keilexandra: Adorable panda with various Chinese overlays. (Default)
Chalice
by Robin McKinley
263 pages (hardcover)
Genre: Fiction/Fantasy/YA

Mirasol is a common beekeeper unexpectedly named the Willowlands' Chalice, a member of the ruling Circle second only to the Master--who is a third-level priest of Fire barely returned from the temple and not quite human. The usual power-grab complications ensue.

This was interesting but not absorbing; and I was only a little freaked out by the bees. (I'm just glad I don't live in the Willowlands, because I physically could not deal with that in real life. Fiction, though, is okay.) The societal structure appears very patriarchal--Chalice is always female, Master is always male, and the two remain unchanged, stereotypically gendered roles. I also disliked the unrounded, too-EVIL antagonist (not Deager, the Overlord). I guessed from the start that Mirasol and the Master would triumph and live happily ever after; the weird flashback-as-memory narrative structure implicitly promises a happy ending, and it would probably have worked better without cover blurb spoilers.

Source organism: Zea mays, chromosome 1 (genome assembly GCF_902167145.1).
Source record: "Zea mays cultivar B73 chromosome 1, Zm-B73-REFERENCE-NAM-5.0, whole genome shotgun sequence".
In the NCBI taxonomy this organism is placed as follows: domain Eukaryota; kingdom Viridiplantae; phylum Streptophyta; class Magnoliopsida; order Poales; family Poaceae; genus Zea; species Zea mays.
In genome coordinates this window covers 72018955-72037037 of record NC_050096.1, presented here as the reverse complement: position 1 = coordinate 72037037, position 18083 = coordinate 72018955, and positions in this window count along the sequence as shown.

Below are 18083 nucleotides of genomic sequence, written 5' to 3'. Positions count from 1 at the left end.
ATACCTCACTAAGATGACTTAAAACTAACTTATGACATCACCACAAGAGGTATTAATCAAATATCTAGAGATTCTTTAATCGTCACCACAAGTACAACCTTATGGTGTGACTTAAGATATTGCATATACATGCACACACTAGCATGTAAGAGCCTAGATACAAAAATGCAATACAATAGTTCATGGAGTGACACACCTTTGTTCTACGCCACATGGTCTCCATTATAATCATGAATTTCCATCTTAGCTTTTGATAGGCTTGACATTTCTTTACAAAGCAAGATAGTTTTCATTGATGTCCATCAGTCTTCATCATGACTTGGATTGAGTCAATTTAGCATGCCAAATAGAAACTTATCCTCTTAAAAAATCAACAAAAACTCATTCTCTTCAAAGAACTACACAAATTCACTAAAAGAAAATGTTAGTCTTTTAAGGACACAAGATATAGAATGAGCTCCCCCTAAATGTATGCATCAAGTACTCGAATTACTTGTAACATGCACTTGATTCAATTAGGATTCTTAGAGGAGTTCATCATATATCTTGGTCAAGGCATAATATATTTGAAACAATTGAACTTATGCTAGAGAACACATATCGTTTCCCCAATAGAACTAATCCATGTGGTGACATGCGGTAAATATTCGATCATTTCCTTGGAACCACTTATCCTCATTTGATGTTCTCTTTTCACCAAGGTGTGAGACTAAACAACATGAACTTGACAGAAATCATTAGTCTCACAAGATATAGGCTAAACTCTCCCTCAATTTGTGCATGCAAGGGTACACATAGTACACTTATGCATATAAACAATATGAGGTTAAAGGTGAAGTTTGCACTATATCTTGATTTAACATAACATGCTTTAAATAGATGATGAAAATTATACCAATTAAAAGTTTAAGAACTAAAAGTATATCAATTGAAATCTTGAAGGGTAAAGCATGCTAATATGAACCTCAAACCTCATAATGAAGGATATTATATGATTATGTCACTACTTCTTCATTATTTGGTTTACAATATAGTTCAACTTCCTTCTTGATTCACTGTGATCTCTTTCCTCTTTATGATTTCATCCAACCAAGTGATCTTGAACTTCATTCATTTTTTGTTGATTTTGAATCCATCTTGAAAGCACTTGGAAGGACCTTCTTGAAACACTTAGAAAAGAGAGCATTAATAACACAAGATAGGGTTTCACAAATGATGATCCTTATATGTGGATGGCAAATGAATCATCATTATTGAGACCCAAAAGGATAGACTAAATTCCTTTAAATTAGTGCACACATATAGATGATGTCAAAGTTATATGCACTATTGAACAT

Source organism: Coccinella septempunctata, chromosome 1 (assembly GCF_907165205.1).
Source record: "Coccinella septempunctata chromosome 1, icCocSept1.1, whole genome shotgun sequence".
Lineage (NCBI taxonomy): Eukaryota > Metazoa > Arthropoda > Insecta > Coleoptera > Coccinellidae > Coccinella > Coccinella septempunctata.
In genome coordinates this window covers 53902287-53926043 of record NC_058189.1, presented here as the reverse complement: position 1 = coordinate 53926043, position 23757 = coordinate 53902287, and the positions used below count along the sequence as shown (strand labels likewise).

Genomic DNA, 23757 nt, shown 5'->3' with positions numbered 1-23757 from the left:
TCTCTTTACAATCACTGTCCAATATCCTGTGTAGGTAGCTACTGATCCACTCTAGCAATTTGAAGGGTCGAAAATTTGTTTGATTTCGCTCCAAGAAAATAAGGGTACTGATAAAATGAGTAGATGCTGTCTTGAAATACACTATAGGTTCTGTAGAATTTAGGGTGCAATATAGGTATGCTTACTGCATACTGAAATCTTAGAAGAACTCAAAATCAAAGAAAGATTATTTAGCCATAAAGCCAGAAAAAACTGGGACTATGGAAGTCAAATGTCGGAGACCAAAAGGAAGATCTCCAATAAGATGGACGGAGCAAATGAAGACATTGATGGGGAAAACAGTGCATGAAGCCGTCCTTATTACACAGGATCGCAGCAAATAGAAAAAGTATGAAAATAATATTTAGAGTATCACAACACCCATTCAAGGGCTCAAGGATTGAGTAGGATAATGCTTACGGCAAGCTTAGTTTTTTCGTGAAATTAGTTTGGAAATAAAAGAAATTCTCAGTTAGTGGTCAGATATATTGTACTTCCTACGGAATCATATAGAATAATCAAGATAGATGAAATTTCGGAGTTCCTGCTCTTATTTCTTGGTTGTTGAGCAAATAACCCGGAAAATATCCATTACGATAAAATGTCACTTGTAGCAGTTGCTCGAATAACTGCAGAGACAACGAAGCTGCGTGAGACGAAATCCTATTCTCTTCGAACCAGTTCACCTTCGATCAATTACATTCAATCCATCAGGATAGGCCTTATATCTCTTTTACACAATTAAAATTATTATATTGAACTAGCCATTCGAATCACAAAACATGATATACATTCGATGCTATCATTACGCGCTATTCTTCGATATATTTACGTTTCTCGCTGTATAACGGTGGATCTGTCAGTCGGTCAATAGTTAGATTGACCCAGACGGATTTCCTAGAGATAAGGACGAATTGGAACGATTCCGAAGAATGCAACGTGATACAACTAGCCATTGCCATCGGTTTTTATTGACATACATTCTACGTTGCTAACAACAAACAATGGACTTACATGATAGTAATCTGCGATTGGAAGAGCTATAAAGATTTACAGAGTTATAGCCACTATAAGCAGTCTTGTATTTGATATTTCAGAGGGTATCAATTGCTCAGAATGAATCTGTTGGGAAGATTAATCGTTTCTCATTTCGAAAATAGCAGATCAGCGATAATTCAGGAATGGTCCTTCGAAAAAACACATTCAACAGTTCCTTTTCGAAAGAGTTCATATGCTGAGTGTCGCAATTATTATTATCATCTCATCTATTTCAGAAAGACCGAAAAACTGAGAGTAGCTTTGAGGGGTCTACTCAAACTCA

I hear that Chalice is not among McKinley's best works. Definitely not in the mood for fairytale retellings anytime soon, but what else does she have to offer? This one was not bad at all, just not outstanding. I did like the magic and political systems, the former twisting elemental tradition just a bit to be interesting.
keilexandra: Adorable panda with various Chinese overlays. (Default)
A Knot in the Grain and Other Stories
by Robin McKinley
192 pages (hardcover)
Genre: Fiction/Fantasy/YA

A small collection of five McKinley short stories. All are strongly YA with young protagonists, life lessons, and plain prose; but the protagonists are compelling, the plots are suspenseful, and the prose is easily unobstrusive. McKinley writes with teens in mind without shying away from risks--(implied) premarital sex, a twist on the traditional Happily Ever After, girl proposing marriage to boy, and symbolism throughout are presented as a matter of fact.

My favorite story was "The Stagman," which deals with arranged marriage, different kinds of love, and quiet feminism. The last (and title) story, "A Knot in the Grain," is the only one that didn't work for me. It's set in the modern world and attempts a magic-realism mood but doesn't quite succeed. The result is a typical plotline (girl moves to new town, reminisces about her old friends) with vague hinting at magic. McKinley should stick to fantasy, which she excels at.

Recommended for fantasy readers of all ages, excepting the last story.

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January 2011

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